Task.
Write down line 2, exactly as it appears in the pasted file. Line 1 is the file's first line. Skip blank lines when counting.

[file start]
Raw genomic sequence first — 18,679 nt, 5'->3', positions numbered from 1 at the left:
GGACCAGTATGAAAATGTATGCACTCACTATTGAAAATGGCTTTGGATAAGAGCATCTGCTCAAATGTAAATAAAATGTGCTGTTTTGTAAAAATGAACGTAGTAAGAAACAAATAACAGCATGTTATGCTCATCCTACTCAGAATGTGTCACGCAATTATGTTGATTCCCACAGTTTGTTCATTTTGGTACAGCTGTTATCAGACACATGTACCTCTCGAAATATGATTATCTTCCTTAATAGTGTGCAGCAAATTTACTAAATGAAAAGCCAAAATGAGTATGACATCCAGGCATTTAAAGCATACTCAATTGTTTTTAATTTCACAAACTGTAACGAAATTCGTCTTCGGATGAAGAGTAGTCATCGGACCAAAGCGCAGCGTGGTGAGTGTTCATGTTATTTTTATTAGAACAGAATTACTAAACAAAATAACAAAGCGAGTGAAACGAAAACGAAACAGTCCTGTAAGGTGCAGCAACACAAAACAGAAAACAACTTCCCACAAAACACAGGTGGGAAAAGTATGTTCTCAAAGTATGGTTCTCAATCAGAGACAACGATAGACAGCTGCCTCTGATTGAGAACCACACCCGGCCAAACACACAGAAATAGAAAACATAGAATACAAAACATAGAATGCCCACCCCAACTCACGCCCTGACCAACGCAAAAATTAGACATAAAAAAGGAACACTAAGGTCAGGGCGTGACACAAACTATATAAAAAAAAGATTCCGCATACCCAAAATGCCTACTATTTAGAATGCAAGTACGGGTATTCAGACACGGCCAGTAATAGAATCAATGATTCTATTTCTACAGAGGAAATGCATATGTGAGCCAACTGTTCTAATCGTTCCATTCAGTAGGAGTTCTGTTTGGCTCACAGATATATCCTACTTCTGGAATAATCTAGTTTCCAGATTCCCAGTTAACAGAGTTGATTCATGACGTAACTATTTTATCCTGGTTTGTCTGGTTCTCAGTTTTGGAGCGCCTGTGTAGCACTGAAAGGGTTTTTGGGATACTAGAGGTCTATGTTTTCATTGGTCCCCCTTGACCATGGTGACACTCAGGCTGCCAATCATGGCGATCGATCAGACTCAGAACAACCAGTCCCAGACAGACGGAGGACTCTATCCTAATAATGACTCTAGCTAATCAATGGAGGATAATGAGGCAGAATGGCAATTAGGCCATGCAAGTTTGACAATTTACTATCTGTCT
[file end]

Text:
GGACCAGTATGAAAATGTATGCACTCACTATTGAAAATGGCTTTGGATAAGAGCATCTGCTCAAATGTAAATAAAATGTGCTGTTTTGTAAAAATGAACGTAGTAAGAAACAAATAACAGCATGTTATGCTCATCCTACTCAGAATGTGTCACGCAATTATGTTGATTCCCACAGTTTGTTCATTTTGGTACAGCTGTTATCAGACACATGTACCTCTCGAAATATGATTATCTTCCTTAATAGTGTGCAGCAAATTTACTAAATGAAAAGCCAAAATGAGTATGACATCCAGGCATTTAAAGCATACTCAATTGTTTTTAATTTCACAAACTGTAACGAAATTCGTCTTCGGATGAAGAGTAGTCATCGGACCAAAGCGCAGCGTGGTGAGTGTTCATGTTATTTTTATTAGAACAGAATTACTAAACAAAATAACAAAGCGAGTGAAACGAAAACGAAACAGTCCTGTAAGGTGCAGCAACACAAAACAGAAAACAACTTCCCACAAAACACAGGTGGGAAAAGTATGTTCTCAAAGTATGGTTCTCAATCAGAGACAACGATAGACAGCTGCCTCTGATTGAGAACCACACCCGGCCAAACACACAGAAATAGAAAACATAGAATACAAAACATAGAATGCCCACCCCAACTCACGCCCTGACCAACGCAAAAATTAGACATAAAAAAGGAACACTAAGGTCAGGGCGTGACACAAACTATATAAAAAAAAGATTCCGCATACCCAAAATGCCTACTATTTAGAATGCAAGTACGGGTATTCAGACACGGCCAGTAATAGAATCAATGATTCTATTTCTACAGAGGAAATGCATATGTGAGCCAACTGTTCTAATCGTTCCATTCAGTAGGAGTTCTGTTTGGCTCACAGATATATCCTACTTCTGGAATAATCTAGTTTCCAGATTCCCAGTTAACAGAGTTGATTCATGACGTAACTATTTTATCCTGGTTTGTCTGGTTCTCAGTTTTGGAGCGCCTGTGTAGCACTGAAAGGGTTTTTGGGATACTAGAGGTCTATGTTTTCATTGGTCCCCCTTGACCATGGTGACACTCAGGCTGCCAATCATGGCGATCGATCAGACTCAGAACAACCAGTCCCAGACAGACGGAGGACTCTATCCTAATAATGACTCTAGCTAATCAATGGAGGATAATGAGGCAGAATGGCAATTAGGCCATGCAAGTTTGACAATTTACTATCTGTCT